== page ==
With all the headlines about the current immigration controversy, recent news for some student refugees is welcome. On January 30, 2017, the Third Circuit Court affirmed the district court’s preliminary injunction, allowing the students to remain at the International School in McCaskey High School, Lancaster School District.
The students, ages 18 to 21, individually fled war, turmoil, and violence in the Middle East, Africa, and Asia in 2014. They were re-settled by international refugee organizations in Lancaster, Pennsylvania, where the school district placed them in its privately operated alternative school Phoenix Academy. None of the students spoke English. Phoenix had no accommodations for non-English speaking students who have a limited or interrupted formal education (SLIFE); the main thrust at Phoenix is to change students’ anti-social behaviors.
Determining Placement for Students
The students sued the district in July 2016, requesting a preliminary injunction that would give them access to the International School at McCaskey High School. The International School program at McCaskey includes two English classes per day, content courses like math, science, and social studies, plus enrichment classes, all delivered in “sheltered instruction,” that is, language-level appropriate classes.
The district court granted the injunction, citing requirements of the Equal Educational Opportunity Act (EEOA) §1703(f), and the students began attending McCaskey. While at the district court level, the students testified through interpreters that they were learning nothing at Phoenix, but they thrived at the International School. However, the district appealed the ruling.
Oral arguments were heard in December 2016 and the Third Circuit affirmed the injunction on January 30, 2017. The majority noted that they had never before been required to interpret §1703(f), a section of EEOA that provides, “[N]o state shall deny equal educational opportunity to an individual on the basis of his or her race, color, sex, or national origin. . . .”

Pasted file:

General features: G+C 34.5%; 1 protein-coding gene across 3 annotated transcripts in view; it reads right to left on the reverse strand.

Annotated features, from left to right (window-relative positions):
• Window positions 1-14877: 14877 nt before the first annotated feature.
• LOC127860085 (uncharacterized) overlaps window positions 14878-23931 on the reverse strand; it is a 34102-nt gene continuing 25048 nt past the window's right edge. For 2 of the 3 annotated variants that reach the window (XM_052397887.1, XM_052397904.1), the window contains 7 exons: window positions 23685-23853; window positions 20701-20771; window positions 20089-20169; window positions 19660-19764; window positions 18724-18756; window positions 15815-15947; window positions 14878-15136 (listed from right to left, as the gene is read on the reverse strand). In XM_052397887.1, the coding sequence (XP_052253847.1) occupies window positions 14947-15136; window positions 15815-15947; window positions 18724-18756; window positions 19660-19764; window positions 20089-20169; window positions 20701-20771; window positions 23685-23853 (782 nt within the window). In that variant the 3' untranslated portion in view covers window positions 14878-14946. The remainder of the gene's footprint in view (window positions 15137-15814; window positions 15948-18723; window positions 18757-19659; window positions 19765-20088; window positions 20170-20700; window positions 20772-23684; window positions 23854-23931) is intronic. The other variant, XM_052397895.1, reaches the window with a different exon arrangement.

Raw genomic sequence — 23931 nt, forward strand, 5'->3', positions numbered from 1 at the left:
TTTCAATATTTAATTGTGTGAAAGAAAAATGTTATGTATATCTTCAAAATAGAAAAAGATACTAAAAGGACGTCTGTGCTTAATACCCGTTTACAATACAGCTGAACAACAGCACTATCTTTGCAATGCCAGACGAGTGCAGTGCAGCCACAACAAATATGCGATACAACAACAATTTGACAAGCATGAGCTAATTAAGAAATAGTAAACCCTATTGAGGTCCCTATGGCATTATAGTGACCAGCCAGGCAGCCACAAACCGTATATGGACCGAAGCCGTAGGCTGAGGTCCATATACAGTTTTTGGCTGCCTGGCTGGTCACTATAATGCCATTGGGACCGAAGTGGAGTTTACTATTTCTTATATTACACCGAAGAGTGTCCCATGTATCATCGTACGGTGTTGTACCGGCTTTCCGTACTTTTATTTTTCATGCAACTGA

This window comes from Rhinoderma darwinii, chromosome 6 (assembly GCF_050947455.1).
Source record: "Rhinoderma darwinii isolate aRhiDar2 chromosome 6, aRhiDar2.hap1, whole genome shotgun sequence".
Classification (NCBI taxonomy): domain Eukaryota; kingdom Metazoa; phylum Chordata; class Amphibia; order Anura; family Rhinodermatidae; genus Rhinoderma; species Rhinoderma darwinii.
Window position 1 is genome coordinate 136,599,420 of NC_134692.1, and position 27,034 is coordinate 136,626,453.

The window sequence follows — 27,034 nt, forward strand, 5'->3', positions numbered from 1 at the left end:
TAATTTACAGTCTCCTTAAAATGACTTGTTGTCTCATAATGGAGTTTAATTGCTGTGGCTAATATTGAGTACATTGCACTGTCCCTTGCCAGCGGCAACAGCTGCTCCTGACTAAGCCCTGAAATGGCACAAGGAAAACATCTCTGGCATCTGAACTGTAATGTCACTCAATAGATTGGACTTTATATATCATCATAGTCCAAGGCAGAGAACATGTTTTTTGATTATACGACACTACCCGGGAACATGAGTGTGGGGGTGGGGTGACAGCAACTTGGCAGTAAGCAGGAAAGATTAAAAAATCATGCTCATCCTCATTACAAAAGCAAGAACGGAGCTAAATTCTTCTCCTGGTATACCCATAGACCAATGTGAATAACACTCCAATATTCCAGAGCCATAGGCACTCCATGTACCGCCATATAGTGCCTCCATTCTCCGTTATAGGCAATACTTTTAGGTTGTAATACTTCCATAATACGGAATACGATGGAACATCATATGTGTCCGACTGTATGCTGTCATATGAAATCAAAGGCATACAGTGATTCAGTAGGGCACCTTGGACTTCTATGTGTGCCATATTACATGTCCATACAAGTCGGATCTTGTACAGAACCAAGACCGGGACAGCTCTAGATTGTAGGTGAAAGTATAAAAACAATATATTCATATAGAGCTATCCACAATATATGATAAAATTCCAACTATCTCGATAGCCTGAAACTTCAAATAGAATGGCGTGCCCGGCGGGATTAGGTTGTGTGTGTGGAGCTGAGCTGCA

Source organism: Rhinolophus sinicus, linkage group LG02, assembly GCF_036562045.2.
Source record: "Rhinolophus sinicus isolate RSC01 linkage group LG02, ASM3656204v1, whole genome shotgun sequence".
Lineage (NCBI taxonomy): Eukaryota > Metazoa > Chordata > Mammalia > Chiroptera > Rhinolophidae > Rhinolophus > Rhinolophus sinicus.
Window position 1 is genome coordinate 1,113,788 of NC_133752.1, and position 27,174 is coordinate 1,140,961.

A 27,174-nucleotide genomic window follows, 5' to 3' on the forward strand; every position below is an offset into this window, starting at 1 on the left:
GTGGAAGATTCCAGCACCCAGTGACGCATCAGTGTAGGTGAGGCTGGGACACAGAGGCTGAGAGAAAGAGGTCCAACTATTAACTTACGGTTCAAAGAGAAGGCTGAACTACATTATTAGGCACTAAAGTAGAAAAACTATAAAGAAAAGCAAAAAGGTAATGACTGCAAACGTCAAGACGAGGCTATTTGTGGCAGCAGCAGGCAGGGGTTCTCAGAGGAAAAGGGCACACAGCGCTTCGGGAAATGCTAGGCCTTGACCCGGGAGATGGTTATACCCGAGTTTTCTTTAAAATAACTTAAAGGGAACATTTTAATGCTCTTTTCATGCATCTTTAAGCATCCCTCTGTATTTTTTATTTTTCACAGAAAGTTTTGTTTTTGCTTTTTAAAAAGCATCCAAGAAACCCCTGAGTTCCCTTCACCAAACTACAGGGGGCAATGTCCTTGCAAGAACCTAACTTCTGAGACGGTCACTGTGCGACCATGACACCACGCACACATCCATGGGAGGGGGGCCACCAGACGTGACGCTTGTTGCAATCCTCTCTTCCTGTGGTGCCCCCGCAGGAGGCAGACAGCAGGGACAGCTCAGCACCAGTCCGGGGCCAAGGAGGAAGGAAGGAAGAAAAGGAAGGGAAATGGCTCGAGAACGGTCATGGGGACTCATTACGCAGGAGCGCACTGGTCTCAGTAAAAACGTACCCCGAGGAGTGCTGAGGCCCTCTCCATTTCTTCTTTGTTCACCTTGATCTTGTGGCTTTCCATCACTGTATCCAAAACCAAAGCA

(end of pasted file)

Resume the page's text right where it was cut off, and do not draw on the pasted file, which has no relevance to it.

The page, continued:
Relying on the Supreme Court’s 1981 decision in Casteneda v. Pickard, in which Mexican students successfully sued their school district for its failure to implement a bilingual education program, the Third Circuit ruled that the Lancaster School District must make a “genuine and good faith” effort to remedy the language deficiencies of its students. Reiterating Casteneda, the court applied a three-fold analysis, asking, (1) was the district pursuing a program informed by sound educational theory, (2) were the methods actually used by the school district effectively implementing the educational theory adopted, and (3) was the adopted program producing results.
Disaggregated data about the effectiveness of the program at Phoenix Academy was unavailable because the district lumps the Phoenix data with data from the International School. However, at the district court level, the plaintiffs had presented an expert witness and two former Phoenix teachers who testified that the alternative non-sheltered program at Phoenix was unsound for SLIFE. The district did not rebut the witnesses’ testimony. The Third Circuit found the Lancaster district deficient on both the first and third prongs of its Castaneda analysis. Not only must SLIFE learn English in American schools, the court noted, they must learn “how to learn” [italics in the original].
The Third Circuit sustained the preliminary injunction, and sent the case back to the district court level for further proceedings consistent with its ruling. “Time is of the essence,” the Circuit Court noted, and the plaintiff students must overcome uniquely difficult challenges to learning. However,the court acknowledged that education can change the trajectory of a child’s life.
Bottom Line for Schools
All the talk at the Federal level about immigrants, documented or not, has not changed the obligation districts have to educate children residing in their geographical area without discrimination based on their legal status. If you have a question about this case or related matters, please contact your legal counsel or one of the Education Attorneys at KingSpry.
School Law Bullets are a publication of KingSpry’s Education Law Practice Group. They are meant to be informational and do not constitute legal advice. John E. Freund, III, is our editor.